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Quarter eagle declared

Was there any special reason why they stopped minting the $2.50 gold quarter eagle in 1930?

The Treasury Department reported to Congress that the coin was not circulating, and “is easily confused with the new one cent piece.” A curious piece of language since the Lincoln cent had been in circulation for two decades and the same size cent since 1857, or about 72 years. Minting stopped in 1929, and Congress passed the Act of April 11, 1930, ending the denomination.


Old-timers in the hobby swear that there is an 1804 half dollar. As evidence they cite the Mint figure of 160,000 for that year, and the well-known 1805/4 overdate. Were the latter coins returned to the Mint and overstruck with a new date?

A hard story to kill, but it’s completely untrue. As with the 1804 dollar, the mintage figures were for 1803 coins struck in 1804. The overdate results from a re-punching or re-engraving of an unused 1804 die to make it into an 1805. Contrary to all the old wives’ tales about overdates, the change is in the die, not the coin.

Is it true that many of the first Congressional Medals of Honor were recalled?

The medal was authorized in 1862. In 1916 a board investigated 2,625 awards and decided that 911 – about a third – had not been properly earned. If the holder of the medal was still in the military, it was recalled and canceled.


How did Washington’s Medal of Merit become the Purple Heart medal?

At first it was a badge of merit rather than a medal. It was made of cloth, purple and heart-shaped with the word “MERIT” printed on it. The award languished, but the design was later incorporated into the Purple Heart medal that is awarded to those wounded or killed in combat.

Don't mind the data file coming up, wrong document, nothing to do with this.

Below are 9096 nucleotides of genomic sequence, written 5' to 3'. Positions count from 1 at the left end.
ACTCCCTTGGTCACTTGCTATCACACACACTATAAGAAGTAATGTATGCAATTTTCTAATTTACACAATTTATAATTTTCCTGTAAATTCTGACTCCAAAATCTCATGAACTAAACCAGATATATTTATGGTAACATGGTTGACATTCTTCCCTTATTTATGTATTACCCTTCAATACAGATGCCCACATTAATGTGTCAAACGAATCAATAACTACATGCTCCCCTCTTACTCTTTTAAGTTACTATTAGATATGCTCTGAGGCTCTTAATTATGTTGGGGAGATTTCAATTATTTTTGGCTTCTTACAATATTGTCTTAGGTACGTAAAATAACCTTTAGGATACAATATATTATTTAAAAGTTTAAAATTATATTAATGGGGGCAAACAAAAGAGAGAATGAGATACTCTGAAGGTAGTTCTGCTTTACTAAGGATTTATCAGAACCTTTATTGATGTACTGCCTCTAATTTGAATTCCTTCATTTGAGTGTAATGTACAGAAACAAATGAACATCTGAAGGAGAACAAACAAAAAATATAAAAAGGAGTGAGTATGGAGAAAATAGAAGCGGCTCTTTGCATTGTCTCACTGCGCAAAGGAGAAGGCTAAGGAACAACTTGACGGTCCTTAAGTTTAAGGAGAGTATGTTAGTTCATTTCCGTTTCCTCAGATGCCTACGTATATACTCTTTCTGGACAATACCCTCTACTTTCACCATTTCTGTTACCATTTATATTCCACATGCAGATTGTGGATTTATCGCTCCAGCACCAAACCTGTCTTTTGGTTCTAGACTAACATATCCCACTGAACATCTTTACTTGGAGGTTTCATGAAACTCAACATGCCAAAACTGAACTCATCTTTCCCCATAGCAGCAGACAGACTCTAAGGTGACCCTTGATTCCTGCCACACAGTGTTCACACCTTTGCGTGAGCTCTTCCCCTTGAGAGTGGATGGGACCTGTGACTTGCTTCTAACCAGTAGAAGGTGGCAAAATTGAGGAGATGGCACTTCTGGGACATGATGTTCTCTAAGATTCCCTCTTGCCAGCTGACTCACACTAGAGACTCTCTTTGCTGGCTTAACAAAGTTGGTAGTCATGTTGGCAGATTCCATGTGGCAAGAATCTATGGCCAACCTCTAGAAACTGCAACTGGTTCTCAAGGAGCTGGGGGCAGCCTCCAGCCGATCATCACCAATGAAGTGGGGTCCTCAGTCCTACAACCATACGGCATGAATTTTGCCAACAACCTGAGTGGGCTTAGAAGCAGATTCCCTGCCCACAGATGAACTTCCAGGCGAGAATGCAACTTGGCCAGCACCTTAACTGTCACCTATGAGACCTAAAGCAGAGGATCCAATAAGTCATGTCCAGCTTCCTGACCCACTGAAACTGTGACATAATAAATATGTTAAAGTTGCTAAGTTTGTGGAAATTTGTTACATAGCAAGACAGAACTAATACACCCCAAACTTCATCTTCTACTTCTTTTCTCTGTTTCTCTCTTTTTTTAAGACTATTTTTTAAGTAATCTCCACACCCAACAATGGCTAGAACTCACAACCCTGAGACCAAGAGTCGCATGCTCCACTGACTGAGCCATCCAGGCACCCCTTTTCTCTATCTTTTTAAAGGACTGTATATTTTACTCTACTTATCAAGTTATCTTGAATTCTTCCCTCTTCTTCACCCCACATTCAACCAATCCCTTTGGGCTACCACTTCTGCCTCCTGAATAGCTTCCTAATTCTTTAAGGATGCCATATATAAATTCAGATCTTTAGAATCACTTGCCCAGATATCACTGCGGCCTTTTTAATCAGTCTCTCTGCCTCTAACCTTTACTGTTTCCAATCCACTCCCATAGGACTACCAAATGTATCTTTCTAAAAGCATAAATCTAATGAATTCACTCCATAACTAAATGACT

The reports that appear from time to time about some old coin being found with a new variety sound fishy to me. How is it possible for things like that to escape detection?

That it can happen is quite probable and not at all as unusual or suspect as you might think. That it is a “new” variety is another question, since many such discoveries have been made, forgotten, re-made, again forgotten or never reported. Or, as often happens, they are overlooked in the flush of excitement of the find. I’ve gotten sandbagged several times with “new” reports that turned out to be listed somewhere else.


What would you call a counterfeit of a piece that itself is a fantasy piece?

It’s still a counterfeit, even if modeled after a dreamed-up piece that was never legally issued. Just goes to show that if something – anything – has value, somebody will try to profit by counterfeiting it.


Address questions to Coin Clinic, Numismatic News, 700 E. State St., Iola, WI 54990. Because of space limitations, we are unable to publish all questions. Include a loose 44-cent stamp for reply. Write first for specific mailing instructions before submitting numismatic material. We cannot accept unsolicited items. E-mail inquiries should be sent to Answerman2@aol.com.

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